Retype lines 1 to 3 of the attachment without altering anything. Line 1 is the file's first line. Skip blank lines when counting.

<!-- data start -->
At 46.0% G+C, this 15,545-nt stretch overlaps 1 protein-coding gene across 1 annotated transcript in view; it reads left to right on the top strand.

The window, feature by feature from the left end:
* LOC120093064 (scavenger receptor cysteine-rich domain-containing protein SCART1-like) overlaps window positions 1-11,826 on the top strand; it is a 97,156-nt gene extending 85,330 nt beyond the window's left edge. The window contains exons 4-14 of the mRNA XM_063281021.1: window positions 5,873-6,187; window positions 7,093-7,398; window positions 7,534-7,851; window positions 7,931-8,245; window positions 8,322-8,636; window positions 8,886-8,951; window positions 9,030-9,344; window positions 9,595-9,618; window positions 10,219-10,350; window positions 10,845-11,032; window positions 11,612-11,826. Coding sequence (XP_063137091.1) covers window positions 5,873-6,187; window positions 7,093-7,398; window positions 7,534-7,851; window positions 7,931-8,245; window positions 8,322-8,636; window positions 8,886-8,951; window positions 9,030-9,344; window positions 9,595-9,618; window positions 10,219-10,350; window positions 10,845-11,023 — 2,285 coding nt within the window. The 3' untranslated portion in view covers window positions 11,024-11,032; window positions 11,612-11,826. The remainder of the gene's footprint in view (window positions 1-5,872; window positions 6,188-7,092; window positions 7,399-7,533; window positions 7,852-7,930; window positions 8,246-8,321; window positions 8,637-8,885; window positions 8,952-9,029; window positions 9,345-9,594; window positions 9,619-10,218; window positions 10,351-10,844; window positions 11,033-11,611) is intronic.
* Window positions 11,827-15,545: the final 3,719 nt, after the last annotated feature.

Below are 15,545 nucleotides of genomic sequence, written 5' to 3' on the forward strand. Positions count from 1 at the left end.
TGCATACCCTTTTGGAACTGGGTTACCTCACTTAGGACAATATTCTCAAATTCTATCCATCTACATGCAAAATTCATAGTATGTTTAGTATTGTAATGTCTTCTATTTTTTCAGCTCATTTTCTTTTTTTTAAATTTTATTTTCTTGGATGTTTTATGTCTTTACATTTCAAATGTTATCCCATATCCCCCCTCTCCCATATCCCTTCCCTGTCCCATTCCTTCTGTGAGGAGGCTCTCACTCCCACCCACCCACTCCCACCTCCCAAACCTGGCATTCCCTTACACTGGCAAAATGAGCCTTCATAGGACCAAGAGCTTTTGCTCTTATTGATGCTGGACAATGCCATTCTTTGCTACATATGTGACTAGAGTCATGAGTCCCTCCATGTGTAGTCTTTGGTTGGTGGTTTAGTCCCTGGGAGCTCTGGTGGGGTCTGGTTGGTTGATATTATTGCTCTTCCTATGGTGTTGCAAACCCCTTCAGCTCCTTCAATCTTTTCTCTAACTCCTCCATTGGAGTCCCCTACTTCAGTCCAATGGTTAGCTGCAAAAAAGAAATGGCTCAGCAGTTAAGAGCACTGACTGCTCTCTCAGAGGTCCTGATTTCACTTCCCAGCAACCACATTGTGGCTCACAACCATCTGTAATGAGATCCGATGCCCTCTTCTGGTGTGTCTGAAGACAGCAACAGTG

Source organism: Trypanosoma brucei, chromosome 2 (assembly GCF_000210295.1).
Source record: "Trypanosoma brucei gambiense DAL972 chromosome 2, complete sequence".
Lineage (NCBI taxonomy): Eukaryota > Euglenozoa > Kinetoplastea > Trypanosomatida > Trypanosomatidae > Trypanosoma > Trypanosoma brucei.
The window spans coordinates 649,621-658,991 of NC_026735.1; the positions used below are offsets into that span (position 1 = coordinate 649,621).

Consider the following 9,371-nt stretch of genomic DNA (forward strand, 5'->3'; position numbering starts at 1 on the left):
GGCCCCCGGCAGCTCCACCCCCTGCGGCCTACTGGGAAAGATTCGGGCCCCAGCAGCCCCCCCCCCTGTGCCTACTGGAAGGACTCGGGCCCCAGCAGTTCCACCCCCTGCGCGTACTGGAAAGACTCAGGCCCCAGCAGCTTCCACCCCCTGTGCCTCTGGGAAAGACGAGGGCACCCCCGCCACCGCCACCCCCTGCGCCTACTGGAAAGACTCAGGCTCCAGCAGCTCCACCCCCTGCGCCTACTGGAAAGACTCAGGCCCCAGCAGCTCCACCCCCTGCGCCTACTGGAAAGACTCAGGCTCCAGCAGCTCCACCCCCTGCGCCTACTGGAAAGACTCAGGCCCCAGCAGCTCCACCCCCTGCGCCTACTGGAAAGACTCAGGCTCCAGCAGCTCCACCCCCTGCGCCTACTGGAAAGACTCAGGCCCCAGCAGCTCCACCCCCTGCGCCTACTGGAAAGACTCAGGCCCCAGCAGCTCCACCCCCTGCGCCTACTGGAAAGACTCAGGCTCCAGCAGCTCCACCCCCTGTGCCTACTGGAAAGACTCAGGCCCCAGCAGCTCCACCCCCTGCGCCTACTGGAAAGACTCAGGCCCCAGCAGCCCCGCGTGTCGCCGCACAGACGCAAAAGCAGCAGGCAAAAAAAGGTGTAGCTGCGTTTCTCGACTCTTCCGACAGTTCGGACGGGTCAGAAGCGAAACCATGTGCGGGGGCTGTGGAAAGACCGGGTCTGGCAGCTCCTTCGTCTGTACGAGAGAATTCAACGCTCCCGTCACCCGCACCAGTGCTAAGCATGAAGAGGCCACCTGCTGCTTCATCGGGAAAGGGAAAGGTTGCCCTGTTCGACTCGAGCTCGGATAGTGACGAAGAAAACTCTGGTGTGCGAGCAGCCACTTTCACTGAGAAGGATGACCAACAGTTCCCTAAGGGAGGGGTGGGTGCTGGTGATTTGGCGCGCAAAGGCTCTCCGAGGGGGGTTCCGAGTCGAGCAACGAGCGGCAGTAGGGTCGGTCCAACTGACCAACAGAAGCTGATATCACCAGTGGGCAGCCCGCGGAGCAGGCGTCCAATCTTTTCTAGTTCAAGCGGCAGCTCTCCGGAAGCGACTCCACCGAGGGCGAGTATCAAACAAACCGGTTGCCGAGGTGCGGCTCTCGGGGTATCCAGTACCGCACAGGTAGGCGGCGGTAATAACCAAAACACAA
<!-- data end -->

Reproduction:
At 46.0% G+C, this 15,545-nt stretch overlaps 1 protein-coding gene across 1 annotated transcript in view; it reads left to right on the top strand.

The window, feature by feature from the left end:
* LOC120093064 (scavenger receptor cysteine-rich domain-containing protein SCART1-like) overlaps window positions 1-11,826 on the top strand; it is a 97,156-nt gene extending 85,330 nt beyond the window's left edge. The window contains exons 4-14 of the mRNA XM_063281021.1: window positions 5,873-6,187; window positions 7,093-7,398; window positions 7,534-7,851; window positions 7,931-8,245; window positions 8,322-8,636; window positions 8,886-8,951; window positions 9,030-9,344; window positions 9,595-9,618; window positions 10,219-10,350; window positions 10,845-11,032; window positions 11,612-11,826. Coding sequence (XP_063137091.1) covers window positions 5,873-6,187; window positions 7,093-7,398; window positions 7,534-7,851; window positions 7,931-8,245; window positions 8,322-8,636; window positions 8,886-8,951; window positions 9,030-9,344; window positions 9,595-9,618; window positions 10,219-10,350; window positions 10,845-11,023 — 2,285 coding nt within the window. The 3' untranslated portion in view covers window positions 11,024-11,032; window positions 11,612-11,826. The remainder of the gene's footprint in view (window positions 1-5,872; window positions 6,188-7,092; window positions 7,399-7,533; window positions 7,852-7,930; window positions 8,246-8,321; window positions 8,637-8,885; window positions 8,952-9,029; window positions 9,345-9,594; window positions 9,619-10,218; window positions 10,351-10,844; window positions 11,033-11,611) is intronic.